The first task in creating the fact base for make-or-buy decisions is to identify the products, parts, and processes—which, in the following discussion are referred to, collectively, as parts—that will be included within the scope of the analysis. The manufacturer needs to thoroughly assess each part selected to learn where it stands in terms of demand, capacity utilization, and costs.

To determine its future production requirements, the manufacturer should forecast demand for each part on the basis of the company’s current strategic plan. Manufacturers typically have a strategic plan that forecasts how many end products (such as cars) they expect to sell during the subsequent ten years. To precisely quantify production requirements, the manufacturer needs to break down this end-product forecast to the level of parts.

To determine future capacity requirements and utilization levels for its equipment at the forecast demand levels, the manufacturer should identify the equipment used in each part’s production process and record production times for each machine. In performing such an assessment, AutoCo found that to meet the forecast demand levels during the subsequent ten years, the company would be required to increase its production capacity by 20 percent more than it had previously estimated. This finding had a significant impact on make-or-buy decisions, as the need for larger-than-anticipated investments in capacity made outsourcing a more attractive option in some cases.

Such assessments allow the manufacturer to determine the full cost of internal production for each part. This detailed understanding is particularly valuable because it allows for the precise allocation of indirect costs to each part, ensuring the manufacturer’s ability to compare the full and accurate cost of producing a part in-house with offers from suppliers. Rather than making this detailed cost assessment, many companies allocate costs for equipment, indirect labor, and overhead to each of their thousands of parts purely on the basis of simple proxies, such as the share of raw-material costs attributable to each part. But these allocation approaches can yield inaccurate cost estimates as inputs to make-or-buy decisions.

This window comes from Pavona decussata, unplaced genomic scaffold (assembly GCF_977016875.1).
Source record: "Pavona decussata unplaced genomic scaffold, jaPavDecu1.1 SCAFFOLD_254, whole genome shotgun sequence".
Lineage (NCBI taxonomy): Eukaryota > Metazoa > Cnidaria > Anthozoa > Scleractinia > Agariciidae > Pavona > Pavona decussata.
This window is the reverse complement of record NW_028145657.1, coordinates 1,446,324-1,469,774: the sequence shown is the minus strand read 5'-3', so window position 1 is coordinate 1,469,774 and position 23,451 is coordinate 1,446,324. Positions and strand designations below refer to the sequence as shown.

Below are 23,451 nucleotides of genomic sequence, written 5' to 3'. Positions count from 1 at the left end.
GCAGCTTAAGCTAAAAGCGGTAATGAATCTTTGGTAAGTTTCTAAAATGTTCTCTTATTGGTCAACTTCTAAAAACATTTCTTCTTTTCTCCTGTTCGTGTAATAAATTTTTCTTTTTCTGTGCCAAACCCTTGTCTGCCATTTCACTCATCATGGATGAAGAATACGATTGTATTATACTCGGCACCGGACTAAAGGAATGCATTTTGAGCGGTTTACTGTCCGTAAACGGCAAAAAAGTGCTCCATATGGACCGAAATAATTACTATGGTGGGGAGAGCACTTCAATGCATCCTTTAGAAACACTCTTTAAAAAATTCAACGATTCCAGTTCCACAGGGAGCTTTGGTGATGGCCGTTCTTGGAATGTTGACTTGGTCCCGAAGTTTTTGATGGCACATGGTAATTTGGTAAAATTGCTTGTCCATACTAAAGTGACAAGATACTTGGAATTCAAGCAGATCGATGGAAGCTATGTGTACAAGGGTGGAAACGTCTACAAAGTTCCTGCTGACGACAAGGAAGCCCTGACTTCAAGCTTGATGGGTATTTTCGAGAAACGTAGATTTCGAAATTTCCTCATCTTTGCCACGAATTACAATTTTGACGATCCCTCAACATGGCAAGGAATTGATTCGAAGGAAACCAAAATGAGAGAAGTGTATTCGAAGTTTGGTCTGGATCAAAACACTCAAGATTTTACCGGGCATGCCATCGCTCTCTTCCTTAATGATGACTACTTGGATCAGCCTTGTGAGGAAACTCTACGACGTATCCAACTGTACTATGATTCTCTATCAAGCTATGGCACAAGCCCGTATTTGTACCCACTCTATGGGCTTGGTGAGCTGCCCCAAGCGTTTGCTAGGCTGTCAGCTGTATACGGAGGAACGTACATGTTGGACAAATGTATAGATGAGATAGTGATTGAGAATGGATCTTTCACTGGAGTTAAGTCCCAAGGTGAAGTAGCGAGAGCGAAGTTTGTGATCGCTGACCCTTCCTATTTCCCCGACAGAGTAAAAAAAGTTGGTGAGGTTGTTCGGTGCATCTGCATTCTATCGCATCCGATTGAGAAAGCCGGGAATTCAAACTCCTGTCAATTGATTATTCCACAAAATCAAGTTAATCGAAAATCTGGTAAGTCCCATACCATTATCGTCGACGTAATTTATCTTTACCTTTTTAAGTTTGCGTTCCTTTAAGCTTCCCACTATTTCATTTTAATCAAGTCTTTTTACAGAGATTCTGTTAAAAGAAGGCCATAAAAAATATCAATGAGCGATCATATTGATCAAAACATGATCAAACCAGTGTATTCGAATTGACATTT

2. Assess Strategic Value and Cost Advantages

The manufacturer should use the fact base to assess the strategic value of owning and operating each part’s manufacturing process and controlling the related technology and intellectual property, as well as to determine the company’s relative cost position for each part.

To assess strategic value, the manufacturer should first determine the relevant dimensions to evaluate. These dimensions may include flexibility, structural advantages, innovation potential, interdependencies, customer expectations, and supplier availability.

The flexibility to rapidly ramp production levels up or down allows manufacturers to capture revenue opportunities without risking underutilization of capacity. Flexibility also allows for variable costs, which can preserve profit margins. These benefits should be weighed against the risks related to intellectual-property protection and supply continuity that can arise in outsourcing arrangements. Assessing strategic issues also requires the comparison of the manufacturer’s structural advantages (such as scale in production and procurement, location, and supply chain relationships) with those of potential suppliers. Furthermore, manufacturers should consider whether a product platform might be valuable for future development of product or process innovations before deciding to hand over control to a supplier.

Operational issues—such as those arising when control of manufacturing is critical for differentiation and sustaining competitive advantage—also have implications for strategic value. Products and processes—for example, those involving both engineering and manufacturing—that strongly depend on close internal coordination are typically more valuable kept in-house. In addition, customer expectations for consistently high quality and short supply chains argue in favor of creating value through in-house production. The strategic value of in-house production is also higher if there are only a few qualified suppliers. In such cases, a manufacturer that outsources risks becoming dependent on a particular supplier and giving that supplier strong leverage to negotiate significant price increases.

To determine their relative cost position for each part, manufacturers should first identify potential supplier sites for the comparison, considering the most feasible regions or countries. It is essential to assess the most up-to-date information on suppliers’ capabilities and capacity. For example, in Eastern Europe, suppliers offer advanced technologies today that were not available in that region a decade ago.